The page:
When the P (or Price) of the P/E ratio advances at a faster pace than the E (or Earnings) – driving the whole ratio higher – stocks experience “multiple expansion”.  With multiples already 30% higher than historical averages, there may not be room for the P/E to expand.  Future earnings projections will need to climb at a faster pace to justify current valuations.

So, what next? Earnings may accelerate and bring multiples back to historical norms. If not, valuation alone isn’t usually a cause for a decline in stocks, but above-average values may make them more sensitive to shocks. Sometimes stocks simply “tread water” while they grow into valuation. In any event, optimism for perpetual growth isn’t an unusual occurrence, and is the reason diversification into other parts of the market is an important part of well-positioned portfolios.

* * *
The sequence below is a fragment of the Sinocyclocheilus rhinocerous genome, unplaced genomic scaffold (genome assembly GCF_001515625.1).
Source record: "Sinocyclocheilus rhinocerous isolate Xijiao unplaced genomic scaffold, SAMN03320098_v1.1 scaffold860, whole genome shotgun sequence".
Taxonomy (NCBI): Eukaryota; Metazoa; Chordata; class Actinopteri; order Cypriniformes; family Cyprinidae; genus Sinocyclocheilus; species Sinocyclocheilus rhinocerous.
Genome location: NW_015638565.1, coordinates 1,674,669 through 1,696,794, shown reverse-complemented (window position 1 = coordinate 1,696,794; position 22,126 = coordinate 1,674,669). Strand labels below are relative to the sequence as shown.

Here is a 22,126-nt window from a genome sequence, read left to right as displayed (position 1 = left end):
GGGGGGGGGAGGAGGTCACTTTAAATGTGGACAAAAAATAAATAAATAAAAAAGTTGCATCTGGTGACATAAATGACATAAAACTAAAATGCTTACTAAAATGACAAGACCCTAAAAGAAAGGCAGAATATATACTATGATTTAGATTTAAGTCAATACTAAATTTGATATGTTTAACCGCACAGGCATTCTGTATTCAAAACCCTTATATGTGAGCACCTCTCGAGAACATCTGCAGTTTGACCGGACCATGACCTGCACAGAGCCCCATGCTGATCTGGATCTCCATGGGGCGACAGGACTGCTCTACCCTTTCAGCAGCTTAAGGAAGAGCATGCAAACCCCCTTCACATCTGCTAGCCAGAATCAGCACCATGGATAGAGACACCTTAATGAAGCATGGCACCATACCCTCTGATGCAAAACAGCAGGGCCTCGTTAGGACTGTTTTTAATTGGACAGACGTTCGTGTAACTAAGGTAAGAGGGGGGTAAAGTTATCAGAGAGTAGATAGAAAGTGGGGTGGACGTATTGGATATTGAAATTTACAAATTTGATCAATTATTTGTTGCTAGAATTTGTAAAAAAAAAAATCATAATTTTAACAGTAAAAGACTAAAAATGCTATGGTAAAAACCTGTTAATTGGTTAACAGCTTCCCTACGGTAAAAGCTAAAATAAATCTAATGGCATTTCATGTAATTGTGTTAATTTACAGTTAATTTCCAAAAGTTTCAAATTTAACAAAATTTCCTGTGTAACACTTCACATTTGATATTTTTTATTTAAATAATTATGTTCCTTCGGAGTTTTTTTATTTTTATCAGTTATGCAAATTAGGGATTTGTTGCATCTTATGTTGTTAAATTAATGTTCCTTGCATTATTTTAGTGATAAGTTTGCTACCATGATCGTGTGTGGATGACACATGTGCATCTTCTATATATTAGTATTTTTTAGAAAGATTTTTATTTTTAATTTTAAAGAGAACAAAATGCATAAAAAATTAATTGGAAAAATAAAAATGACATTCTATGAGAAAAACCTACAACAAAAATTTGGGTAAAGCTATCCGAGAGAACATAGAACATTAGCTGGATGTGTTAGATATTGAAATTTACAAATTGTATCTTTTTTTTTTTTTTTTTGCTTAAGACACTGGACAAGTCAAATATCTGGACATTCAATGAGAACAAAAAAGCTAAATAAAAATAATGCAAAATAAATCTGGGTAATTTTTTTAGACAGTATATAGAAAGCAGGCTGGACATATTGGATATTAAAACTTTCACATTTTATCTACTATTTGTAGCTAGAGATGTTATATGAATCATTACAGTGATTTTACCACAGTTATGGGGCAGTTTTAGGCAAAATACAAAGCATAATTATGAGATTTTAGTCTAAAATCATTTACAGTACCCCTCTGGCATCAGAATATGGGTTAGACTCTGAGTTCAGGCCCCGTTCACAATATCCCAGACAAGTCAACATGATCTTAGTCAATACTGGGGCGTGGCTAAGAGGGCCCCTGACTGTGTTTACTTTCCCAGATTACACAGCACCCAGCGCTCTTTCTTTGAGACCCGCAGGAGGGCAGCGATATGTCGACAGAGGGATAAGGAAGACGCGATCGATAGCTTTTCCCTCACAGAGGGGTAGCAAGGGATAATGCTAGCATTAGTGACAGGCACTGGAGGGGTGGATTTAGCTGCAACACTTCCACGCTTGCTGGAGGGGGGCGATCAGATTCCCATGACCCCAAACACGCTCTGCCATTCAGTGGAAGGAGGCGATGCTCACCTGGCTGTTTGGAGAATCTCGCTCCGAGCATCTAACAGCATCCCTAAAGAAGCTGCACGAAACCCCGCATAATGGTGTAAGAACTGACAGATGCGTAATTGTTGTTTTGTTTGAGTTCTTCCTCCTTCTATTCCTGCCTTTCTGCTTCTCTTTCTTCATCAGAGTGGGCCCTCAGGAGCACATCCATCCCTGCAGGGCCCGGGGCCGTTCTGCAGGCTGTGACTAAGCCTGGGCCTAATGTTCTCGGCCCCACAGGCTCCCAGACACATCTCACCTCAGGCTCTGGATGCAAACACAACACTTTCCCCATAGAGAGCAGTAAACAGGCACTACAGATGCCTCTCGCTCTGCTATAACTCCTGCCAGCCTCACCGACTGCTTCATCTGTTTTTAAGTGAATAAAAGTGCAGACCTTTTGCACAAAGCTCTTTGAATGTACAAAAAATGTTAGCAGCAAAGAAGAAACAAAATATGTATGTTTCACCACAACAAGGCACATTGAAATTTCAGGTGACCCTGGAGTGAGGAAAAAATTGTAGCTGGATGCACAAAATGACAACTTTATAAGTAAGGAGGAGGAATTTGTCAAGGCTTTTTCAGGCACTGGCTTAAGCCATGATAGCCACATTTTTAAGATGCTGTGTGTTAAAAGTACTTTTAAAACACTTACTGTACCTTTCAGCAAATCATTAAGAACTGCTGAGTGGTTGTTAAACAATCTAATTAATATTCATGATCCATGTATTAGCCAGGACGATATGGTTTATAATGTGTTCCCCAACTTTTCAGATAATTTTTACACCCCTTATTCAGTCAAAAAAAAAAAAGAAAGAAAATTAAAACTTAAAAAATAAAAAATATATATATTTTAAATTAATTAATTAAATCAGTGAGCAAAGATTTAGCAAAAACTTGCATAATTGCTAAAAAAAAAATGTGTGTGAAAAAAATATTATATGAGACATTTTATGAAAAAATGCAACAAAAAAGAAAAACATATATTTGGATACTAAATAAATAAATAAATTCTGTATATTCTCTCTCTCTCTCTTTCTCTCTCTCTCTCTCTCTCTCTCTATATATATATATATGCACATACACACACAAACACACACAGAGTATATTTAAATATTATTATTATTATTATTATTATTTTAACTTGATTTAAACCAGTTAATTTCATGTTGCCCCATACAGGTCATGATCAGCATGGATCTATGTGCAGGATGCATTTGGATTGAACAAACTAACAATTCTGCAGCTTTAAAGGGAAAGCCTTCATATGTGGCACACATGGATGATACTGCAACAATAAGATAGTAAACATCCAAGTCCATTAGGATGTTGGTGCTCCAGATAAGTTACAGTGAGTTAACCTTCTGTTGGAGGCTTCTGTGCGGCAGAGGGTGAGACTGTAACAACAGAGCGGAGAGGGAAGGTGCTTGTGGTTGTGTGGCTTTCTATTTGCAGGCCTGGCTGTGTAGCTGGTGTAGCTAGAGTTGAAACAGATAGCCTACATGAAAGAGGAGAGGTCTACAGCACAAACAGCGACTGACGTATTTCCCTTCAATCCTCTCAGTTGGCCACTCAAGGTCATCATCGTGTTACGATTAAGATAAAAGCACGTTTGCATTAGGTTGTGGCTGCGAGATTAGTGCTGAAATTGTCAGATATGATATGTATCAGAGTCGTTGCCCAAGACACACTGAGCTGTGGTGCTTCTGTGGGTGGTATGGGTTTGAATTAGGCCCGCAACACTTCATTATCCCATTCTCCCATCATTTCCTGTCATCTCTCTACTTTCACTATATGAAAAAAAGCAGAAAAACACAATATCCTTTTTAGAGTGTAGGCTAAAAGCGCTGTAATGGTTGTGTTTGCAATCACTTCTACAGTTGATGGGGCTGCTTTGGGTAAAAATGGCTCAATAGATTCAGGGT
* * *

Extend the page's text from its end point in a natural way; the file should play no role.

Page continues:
The word “recession” makes investors feel uneasy and with good reason; the correlation between a bear market and an economic recession is very high. For anyone with money in the stock market, especially those nearing retirement, this can be scary. The “r” word has been making headlines in recent months as investors worry about trade wars, the yield curve inverting, and drops in manufacturing activity. In this piece, we’ll unpack what a recession is, what it means for markets, and what can be done to protect a portfolio against one.